15 soldiers dead, 53 rescued in Kashmir
SRINAGAR: At least 15 soldiers have been killed and 17 others critically injured after a massive avalanche hit an Indian army training center at a ski resort town in Indian-controlled Kashmir.
Senior police officer Qayoom Manhas tells The Associated Press the bodies of 15 soldiers have been found and 53 troops have been rescued six hours after the speeding mass of snow and ice struck the center high on a Himalayan slope.
Manhas says 17 of those rescued needed emergency medical care. Rescuers are looking for two more soldiers missing and feared buried under the snow.
The accident occurred near Gulmarg, about 30 miles (50 kilometers) northwest of Srinagar, the main city in Indian Kashmir.
THIS IS A BREAKING NEWS UPDATE. Check back soon for further information. AP's earlier story is below.
SRINAGAR, India (AP) — A massive avalanche hit an Indian army training center at a ski resort town in Indian-controlled Kashmir on Monday, killing at least 11 soldiers and trapping nearly 50 others.
Fifteen soldiers, all in need of emergency medical care, were found during the search-and-rescue operation under way at Gulmarg, a ski resort about 30 miles (50 kilometers) northwest of Srinagar, the main city in Indian Kashmir, said army spokesman Col. Vineet Sood.
The avalanche hit a training center at the army's High Altitude Warfare School at about 11 a.m. and swept away soldiers during a training session, Sood said. It was the worst avalanche in the area in many years, he said.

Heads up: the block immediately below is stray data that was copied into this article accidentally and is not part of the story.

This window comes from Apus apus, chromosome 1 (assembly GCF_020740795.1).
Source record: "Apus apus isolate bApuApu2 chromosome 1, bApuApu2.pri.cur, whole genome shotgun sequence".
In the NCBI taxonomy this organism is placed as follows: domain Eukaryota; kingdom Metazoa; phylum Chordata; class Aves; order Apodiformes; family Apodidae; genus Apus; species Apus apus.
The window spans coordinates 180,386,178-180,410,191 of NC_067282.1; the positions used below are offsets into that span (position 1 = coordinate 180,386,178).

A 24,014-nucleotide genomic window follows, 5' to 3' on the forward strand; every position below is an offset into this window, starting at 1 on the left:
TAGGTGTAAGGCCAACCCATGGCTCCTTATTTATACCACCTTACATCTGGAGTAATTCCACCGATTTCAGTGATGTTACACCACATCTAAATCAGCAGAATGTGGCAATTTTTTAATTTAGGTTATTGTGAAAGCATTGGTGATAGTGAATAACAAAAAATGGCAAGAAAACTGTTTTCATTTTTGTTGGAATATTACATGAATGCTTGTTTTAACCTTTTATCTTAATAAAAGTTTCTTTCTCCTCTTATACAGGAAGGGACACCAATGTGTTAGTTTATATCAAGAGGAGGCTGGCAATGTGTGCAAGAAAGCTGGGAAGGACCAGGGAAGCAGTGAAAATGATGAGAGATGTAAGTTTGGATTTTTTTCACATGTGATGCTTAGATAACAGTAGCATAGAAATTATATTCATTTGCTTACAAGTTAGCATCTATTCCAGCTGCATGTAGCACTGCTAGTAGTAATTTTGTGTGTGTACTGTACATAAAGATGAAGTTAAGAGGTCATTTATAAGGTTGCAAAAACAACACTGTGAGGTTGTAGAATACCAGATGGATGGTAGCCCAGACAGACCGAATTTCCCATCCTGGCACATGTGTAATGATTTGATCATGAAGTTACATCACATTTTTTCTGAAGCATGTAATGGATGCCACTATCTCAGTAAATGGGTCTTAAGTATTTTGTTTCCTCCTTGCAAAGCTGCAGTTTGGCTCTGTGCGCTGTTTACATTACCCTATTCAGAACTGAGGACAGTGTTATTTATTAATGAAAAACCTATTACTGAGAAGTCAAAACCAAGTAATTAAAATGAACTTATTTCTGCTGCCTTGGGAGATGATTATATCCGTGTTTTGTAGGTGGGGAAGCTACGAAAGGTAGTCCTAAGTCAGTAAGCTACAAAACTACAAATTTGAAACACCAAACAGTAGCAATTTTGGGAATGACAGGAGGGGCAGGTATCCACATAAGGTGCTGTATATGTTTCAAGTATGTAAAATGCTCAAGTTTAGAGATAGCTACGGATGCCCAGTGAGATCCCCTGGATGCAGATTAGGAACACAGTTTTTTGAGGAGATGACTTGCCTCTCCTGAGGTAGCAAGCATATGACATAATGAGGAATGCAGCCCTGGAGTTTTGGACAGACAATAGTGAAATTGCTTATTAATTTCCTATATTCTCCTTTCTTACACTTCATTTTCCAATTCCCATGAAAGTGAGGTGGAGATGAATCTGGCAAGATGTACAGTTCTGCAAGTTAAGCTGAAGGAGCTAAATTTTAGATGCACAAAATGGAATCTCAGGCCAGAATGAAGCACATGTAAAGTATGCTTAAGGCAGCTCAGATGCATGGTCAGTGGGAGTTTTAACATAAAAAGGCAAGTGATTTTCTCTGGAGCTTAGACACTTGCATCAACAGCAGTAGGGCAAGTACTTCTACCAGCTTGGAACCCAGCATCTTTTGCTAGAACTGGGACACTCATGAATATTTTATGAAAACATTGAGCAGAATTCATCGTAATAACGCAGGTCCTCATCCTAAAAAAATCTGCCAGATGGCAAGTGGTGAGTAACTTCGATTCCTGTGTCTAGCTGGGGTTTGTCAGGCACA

About 400 people, including 30 civilian workers, were at the training center, but the avalanche hit only one portion of the facility, he added.
"We have activated all resources to rescue the buried soldiers," Sood said, adding incessant snow and rain were hampering rescue operations.
Farooq Ahmed, a top police officer in Kashmir, said casualties could rise and joint rescue teams of police, army and tourism officials had reached the spot where the avalanche struck.
G.M. Dar, a tourist official in the area, told The Associated Press about 400 tourists skiing in Gulmarg were safe. The avalanche hit the army center, located on a high slope, about 2 miles (3 kilometers) from the main town.
Frequent rain and heavy snowfall often trigger avalanches and landslides in Kashmir, blocking roads and cutting off tourist resorts like Gulmarg. Gulmarg is also close to the Line of Control, a highly militarized cease-fire line dividing the Himalayan region of Kashmir between India and Pakistan.
The claim over Kashmir has caused two wars between the archrivals since they became independent from Britain in 1947. Hundreds of thousands of soldiers are posted along either side of the Line of Control.
Last year in April, an avalanche hit an Indian army post in a separate region close to the de-facto border with Pakistan, killing seven soldiers and injuring at least eight others.